I got off work early yesterday, so I went to this Photo Exhibition at NALA despite my painful shoes. I got there late and I left quickly but I got enough spark to write this entry.
The Exhibition was titled Rediscovering the American Community of Color: The photographs of William Bullard. They’re doing a bunch of stuff this week at The American Center with respect to Black History Month.
William Bullard lived in the 1900s and according to the small leaflet they forgot to give me, he took about 5400 photographs and left behind large collection of glass negatives which have had a better chance of surviving time than film or print would have. And among the 5400 of his photographs about 20 are up for the Public viewing until February 26th at the American Center inside the National Archives and Libraries Agency aka ወመዘክር.
In every reference I tried to find on this William Bullard, they referred to him as an itinerant and I didn’t know what that meant so I looked it up. It means traveler or wanderer. So, this man traveled in the 1900s taking photographs of African Americans and keeping a log of the subjects.
The woman who was giving an explanation at the library yesterday referred to the photographs as “a story of people of color claiming their rightful place in society”. The photographs show black men and women posing with their families or one that stuck out to me of a man just sitting by a tree. These were photos taken after the emancipation and black communities were just starting to settle as free folk or after having migrated to the slavery-free North.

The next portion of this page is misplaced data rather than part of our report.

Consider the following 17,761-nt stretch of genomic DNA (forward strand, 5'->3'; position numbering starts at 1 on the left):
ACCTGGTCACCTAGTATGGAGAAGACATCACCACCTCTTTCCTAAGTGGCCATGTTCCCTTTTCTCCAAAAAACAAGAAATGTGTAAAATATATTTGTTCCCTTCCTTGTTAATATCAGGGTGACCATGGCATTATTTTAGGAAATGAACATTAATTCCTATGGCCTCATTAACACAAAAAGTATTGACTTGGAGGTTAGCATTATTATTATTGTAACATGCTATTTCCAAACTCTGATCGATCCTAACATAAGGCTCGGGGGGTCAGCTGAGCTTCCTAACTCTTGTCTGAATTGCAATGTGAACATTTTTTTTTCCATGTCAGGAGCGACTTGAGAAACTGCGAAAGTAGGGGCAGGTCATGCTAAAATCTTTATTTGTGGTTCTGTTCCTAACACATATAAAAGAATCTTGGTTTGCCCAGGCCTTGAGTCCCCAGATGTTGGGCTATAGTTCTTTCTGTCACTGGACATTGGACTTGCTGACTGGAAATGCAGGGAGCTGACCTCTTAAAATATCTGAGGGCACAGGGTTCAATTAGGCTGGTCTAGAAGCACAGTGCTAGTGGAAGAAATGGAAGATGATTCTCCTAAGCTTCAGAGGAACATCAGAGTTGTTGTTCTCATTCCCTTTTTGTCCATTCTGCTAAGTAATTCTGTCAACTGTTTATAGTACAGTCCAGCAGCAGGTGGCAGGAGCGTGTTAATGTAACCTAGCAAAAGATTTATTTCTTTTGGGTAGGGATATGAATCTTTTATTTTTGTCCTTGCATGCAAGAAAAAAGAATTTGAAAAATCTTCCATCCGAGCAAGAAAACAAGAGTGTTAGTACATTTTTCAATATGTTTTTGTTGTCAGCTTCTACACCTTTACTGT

It made me think of what awe worthy luxuries things like sitting by a tree or owning a garden were at the time. Having a family was an act of declaring your place in society? The fact that this exhibition took place for over-thinkers like me to stop and appreciate the value of freedom and having choices made pause a for a bit.
It isn’t new information but it was definitely something to think about.
p.s. My thought process might have been following a certain theme as it lead me to this photo exhibition. I just finished watching The Handmaid’s tale and immediately there after went on a hunt to find the book by Margaret Atwood. If you haven’t seen the series SPOILERS (I think) but the idea of how the ability to make choices makes one feel powerful was portrayed heavily in this story. The women who were, for lack of a better word, enslaved to be used for breeding would try to take their own lives and they would be denied of even that choice of dying rather than living in that fucked up community. But that last part where June is being led out of the house because she made a choice that could have severe consequences, with her head held high even though she had no idea what kind of hell or salvation she was going to, yet knowing that whatever hell she was about to face, she had chosen despite everything, made me sit in silence contemplating the idea of freedom for a long time.